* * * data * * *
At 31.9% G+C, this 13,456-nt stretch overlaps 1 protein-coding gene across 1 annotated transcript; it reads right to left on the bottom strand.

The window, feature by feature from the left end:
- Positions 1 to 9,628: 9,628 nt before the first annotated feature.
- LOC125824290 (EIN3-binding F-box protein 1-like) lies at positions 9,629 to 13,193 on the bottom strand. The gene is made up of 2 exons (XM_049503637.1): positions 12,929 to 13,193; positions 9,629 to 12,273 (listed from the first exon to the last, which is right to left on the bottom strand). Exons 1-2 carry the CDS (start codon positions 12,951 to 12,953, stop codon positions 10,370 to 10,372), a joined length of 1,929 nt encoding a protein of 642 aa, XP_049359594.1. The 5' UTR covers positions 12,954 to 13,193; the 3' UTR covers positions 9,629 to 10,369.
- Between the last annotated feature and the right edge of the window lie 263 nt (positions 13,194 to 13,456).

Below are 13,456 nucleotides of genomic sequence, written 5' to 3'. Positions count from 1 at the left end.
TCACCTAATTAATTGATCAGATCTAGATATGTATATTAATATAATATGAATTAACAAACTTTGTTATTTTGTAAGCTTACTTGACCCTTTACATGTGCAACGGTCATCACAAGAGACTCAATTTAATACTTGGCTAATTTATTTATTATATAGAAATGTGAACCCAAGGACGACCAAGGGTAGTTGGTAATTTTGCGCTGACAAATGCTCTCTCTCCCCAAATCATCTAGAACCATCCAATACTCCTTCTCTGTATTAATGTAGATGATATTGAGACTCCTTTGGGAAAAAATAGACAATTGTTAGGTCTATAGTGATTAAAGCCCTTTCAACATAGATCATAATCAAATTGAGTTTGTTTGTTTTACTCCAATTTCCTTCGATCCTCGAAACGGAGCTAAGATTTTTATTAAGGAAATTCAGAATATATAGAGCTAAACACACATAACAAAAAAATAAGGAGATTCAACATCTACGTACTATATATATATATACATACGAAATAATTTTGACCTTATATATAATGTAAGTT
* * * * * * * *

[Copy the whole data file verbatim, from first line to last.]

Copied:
At 31.9% G+C, this 13,456-nt stretch overlaps 1 protein-coding gene across 1 annotated transcript; it reads right to left on the bottom strand.

The window, feature by feature from the left end:
- Positions 1 to 9,628: 9,628 nt before the first annotated feature.
- LOC125824290 (EIN3-binding F-box protein 1-like) lies at positions 9,629 to 13,193 on the bottom strand. The gene is made up of 2 exons (XM_049503637.1): positions 12,929 to 13,193; positions 9,629 to 12,273 (listed from the first exon to the last, which is right to left on the bottom strand). Exons 1-2 carry the CDS (start codon positions 12,951 to 12,953, stop codon positions 10,370 to 10,372), a joined length of 1,929 nt encoding a protein of 642 aa, XP_049359594.1. The 5' UTR covers positions 12,954 to 13,193; the 3' UTR covers positions 9,629 to 10,369.
- Between the last annotated feature and the right edge of the window lie 263 nt (positions 13,194 to 13,456).

Below are 13,456 nucleotides of genomic sequence, written 5' to 3'. Positions count from 1 at the left end.
TCACCTAATTAATTGATCAGATCTAGATATGTATATTAATATAATATGAATTAACAAACTTTGTTATTTTGTAAGCTTACTTGACCCTTTACATGTGCAACGGTCATCACAAGAGACTCAATTTAATACTTGGCTAATTTATTTATTATATAGAAATGTGAACCCAAGGACGACCAAGGGTAGTTGGTAATTTTGCGCTGACAAATGCTCTCTCTCCCCAAATCATCTAGAACCATCCAATACTCCTTCTCTGTATTAATGTAGATGATATTGAGACTCCTTTGGGAAAAAATAGACAATTGTTAGGTCTATAGTGATTAAAGCCCTTTCAACATAGATCATAATCAAATTGAGTTTGTTTGTTTTACTCCAATTTCCTTCGATCCTCGAAACGGAGCTAAGATTTTTATTAAGGAAATTCAGAATATATAGAGCTAAACACACATAACAAAAAAATAAGGAGATTCAACATCTACGTACTATATATATATATACATACGAAATAATTTTGACCTTATATATAATGTAAGTT